Pioneer ACOs threaten to walk
The Pioneer accountable care organizations have asked the Center for Medicare and Medicaid Innovation to revise quality benchmarks the ACOs have to meet to qualify for Medicare bonuses, threatening to drop out of the program otherwise.
The Pioneer ACOs note 19 of 31 quality measures were set without anchoring methodology, reflecting a lack of data, according to a letter sent Feb. 25 and posted online by The Washington Post. The Pioneer and Medicare Shared Service Program ACOs suggest they can provide data to better inform the selection of empirical benchmarks.
The Pioneer ACOs also suggest some proposed benchmarks are too high, including those based on data from Medicare Advantage. "We believe there are fundamental differences between the experience of non-managed and managed populations that warrant consideration when establishing pay-related benchmarks," they wrote.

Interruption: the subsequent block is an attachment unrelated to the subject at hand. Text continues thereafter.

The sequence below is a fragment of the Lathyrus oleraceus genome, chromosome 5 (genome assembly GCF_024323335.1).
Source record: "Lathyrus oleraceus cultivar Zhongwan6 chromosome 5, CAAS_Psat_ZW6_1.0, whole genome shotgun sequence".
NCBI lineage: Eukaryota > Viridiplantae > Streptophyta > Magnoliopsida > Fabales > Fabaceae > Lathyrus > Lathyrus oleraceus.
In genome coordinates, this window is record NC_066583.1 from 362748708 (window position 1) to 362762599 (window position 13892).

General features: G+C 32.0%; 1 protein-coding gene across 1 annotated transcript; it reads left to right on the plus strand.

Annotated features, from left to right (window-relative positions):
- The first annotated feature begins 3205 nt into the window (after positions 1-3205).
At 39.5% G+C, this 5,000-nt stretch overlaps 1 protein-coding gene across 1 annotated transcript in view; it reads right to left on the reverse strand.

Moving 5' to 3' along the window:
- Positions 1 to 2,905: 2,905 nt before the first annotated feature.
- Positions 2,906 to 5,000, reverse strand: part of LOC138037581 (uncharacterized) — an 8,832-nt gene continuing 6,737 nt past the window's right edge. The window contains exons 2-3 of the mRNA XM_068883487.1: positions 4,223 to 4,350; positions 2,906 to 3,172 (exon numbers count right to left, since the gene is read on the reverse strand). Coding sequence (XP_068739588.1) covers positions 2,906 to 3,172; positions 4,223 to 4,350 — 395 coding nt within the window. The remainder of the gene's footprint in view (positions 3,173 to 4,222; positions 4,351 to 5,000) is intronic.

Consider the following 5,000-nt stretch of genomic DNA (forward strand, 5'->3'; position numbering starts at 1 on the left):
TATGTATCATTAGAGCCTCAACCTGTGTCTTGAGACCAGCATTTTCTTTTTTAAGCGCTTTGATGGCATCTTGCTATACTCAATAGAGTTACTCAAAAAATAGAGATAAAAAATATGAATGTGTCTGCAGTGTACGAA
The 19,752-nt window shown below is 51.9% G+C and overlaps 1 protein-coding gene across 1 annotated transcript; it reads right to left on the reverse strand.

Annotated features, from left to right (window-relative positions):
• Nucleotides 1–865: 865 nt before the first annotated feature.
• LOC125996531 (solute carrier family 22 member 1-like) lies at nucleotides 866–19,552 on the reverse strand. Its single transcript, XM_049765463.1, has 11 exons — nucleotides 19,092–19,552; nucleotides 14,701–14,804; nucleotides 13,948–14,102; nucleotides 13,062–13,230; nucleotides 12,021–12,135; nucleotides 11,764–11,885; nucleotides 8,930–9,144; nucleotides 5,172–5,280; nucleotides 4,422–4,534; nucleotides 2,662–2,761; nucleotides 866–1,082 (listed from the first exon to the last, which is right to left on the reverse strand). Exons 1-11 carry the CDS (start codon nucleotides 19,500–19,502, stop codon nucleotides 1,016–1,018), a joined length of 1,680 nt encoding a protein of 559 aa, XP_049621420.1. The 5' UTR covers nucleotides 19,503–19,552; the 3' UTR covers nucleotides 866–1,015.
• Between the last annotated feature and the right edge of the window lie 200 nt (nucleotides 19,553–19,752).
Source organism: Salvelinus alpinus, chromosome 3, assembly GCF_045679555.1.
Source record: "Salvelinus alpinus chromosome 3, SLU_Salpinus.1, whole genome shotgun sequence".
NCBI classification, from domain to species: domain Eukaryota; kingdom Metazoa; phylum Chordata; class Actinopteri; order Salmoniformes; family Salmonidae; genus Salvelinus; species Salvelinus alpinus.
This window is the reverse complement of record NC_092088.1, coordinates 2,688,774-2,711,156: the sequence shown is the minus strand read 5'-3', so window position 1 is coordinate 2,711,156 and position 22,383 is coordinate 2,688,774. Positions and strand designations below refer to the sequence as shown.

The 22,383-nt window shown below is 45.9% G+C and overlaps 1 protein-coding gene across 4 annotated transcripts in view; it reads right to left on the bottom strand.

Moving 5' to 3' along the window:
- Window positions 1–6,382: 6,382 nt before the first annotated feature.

They "strongly recommend" Pioneer ACOs remain in reporting-only status for performance year 2013 so benchmarks can be rebuilt for 2014 performance. They requested a decision before April 2.
The letter was first reported by Inside Health Policy, which noted Wednesday that CMS Acting Administrator Marilyn Tavenner said she will meet this month with the Pioneer ACOs to discuss their demands.
"We all feel like we're pioneering an effort to convert our health care system from purely volume-based to a more value-based approach," Jim Hinton, CEO of Presbyterian Health Services in New Mexico, one of the Pioneer ACOs, told The Washington Post's Health Reform Watch blog. "So like any programs of a new size, there have been some start up and transition issues."